(In)vulnerable domains in multilingualism

(In)vulnerable domains in multilingualism. By Natascha Müller. Amsterdam: John Benjamins, 2003. Pp xiv, 374. ISBN 9781588113733. $101 (Hb).

Reviewed by Silvia Kouwenberg, University of the West Indies, Jamaica

The introduction and eleven chapters of this volume consider the acquisition of phenomena ranging from the DP to aspects of syllable structure in mainly bilingual children, but also cover research making comparisons between child and adult acquisition. Its aim is to bring the perspective of multilingualism to an account of the distinction between grammatical phenomena where acquisition is virtually error-free (invulnerable domains) and those that are typically prone to error in acquisition (vulnerable domains).

Although several individual papers make valuable contributions to such a goal, the notion of vulnerability is central to very few of them; lacking a discussion that draws together strands from the different papers, the reader is left to wonder about the comparability of the insights that emerge from these papers, in particular where some of the findings seem contradictory.

For example, Tanja Kupisch argues that in French the DP appears to be an invulnerable domain, impervious to the dominance effects that might be expected where a bilingual French-German child is weaker in French. By contrast, Petra Bernardini claims that dominance effects can be seen in the bilingual acquisition of Italian DPs where Italian is the child’s weaker language, Swedish being dominant. Their different findings can perhaps be attributed to the aspects of the DP considered: Kupisch studies the use of articles, which occupy the same position in the DP in French and German; differences pertain to the contexts of use. Bernardini studies the placement of adjectives and possessives, which occupy different positions in the languages involved.

Other papers that seem to be at odds are those by Marc-Olivier Hinzelin and Mary Kato, which both consider null subjects. Hinzelin studies children bilingual in Portuguese and German—languages that require the null-subject parameter to be set differently—and finds that their production is target-like in both languages early on. By contrast, Kato, in her discussion of her own early L2 acquisition of Brazilian Portuguese, claims that while no transfer of her native Japanese grammar took place with regard to, for instance, head directionality, transfer may have occurred with regard to null subjects. It should be noted, however, that the case described by Hinzelin involves bilingualism from birth, whereas Kato’s involves early dominance in Japanese, as her acquisition of Brazilian Portuguese was delayed until school entry at age six. In addition, Kato’s evidence consists of her adult competence rather than an empirical study of her acquisition of Brazilian Portuguese as a child.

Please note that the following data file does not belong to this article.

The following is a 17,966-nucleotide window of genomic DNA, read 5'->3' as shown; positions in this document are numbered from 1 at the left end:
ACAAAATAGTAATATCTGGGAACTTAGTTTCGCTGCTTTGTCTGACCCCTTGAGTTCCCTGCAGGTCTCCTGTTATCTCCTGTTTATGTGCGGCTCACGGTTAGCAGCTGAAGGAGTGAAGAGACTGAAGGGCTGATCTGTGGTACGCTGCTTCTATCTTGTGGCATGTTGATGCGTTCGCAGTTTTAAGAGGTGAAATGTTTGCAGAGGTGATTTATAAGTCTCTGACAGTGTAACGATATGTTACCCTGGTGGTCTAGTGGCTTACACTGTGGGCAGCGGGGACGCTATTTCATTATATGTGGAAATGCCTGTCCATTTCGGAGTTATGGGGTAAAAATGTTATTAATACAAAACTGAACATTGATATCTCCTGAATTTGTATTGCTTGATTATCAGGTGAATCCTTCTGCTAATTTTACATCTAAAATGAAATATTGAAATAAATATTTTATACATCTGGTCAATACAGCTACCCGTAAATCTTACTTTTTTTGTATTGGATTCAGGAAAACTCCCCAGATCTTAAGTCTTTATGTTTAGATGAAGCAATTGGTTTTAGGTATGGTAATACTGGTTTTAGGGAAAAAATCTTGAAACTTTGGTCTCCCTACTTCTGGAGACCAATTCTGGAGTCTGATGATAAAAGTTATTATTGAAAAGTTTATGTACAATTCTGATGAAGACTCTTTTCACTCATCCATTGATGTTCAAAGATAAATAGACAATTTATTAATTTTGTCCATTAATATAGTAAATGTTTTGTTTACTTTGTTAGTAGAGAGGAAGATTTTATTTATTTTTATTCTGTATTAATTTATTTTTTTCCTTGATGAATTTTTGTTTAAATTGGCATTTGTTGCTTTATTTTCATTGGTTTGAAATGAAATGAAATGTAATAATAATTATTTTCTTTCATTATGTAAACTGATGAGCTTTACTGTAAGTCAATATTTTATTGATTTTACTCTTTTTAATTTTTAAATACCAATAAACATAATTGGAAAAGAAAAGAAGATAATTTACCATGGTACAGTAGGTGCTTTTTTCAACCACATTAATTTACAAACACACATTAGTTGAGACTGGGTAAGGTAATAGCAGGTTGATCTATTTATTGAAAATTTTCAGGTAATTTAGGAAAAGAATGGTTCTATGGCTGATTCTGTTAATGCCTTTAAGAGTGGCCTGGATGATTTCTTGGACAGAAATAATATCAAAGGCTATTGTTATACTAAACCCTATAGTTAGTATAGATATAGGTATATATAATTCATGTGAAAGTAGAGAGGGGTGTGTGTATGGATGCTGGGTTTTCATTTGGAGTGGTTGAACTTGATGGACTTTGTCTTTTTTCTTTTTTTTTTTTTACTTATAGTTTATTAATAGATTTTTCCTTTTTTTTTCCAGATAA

Like Bernardini’s work, the paper by Conxita Lleó, Imme Kuchenbrandt, Margaret Kehoe, and Cristina Trujillo points to interaction between the languages being acquired, in their case in regard to the accelerated acquisition of codas in Spanish in German-Spanish bilingual children as compared to Spanish monolingual children. Ira Gawlitzek-Maiwald’s chapter on German-English mixed utterances similarly identifies the ‘booster’ function that competence in one language may have for the accelerated development of competence in another. A different kind of influence of bilingualism is considered by Annette Herkenrath, Birsel Karakoç, and Jochen Rehbein, who argue that a marginal type of wh-subordination in monolingual Turkish has been extended and innovated in the Turkish of bilingual German-Turkish speaking children under the influence of German.

Anja Möhring and Jürgen Meisel’s chapter compares the acquisition of the OV/VO parameter by German-French bilingual children (target-like) and by adult L2 learners of German whose first language is Italian, Spanish, or Portuguese (frequently target-deviant).

The remaining chapters include topics such as English-Spanish mixing in the speech of a single child (Margaret Deuchar and Rachel Muntz), null subjects and optional infinitives in Basque (Maria-José Ezeizabarrena), and the study of acquisition from the perspective of a theory of multiple grammars (Thomas Roeper). It is not entirely clear that these chapters make a useful contribution to the goals of this volume. Deuchar and Muntz’s attempt to consider the possible effect of dominance founders on the child’s apparently balanced bilingualism; although Ezeizabarrena’s main subject is a Basque-Spanish bilingual child, bilingualism is not considered a factor in this child’s development; and Roeper’s focus is on monolingual acquisition.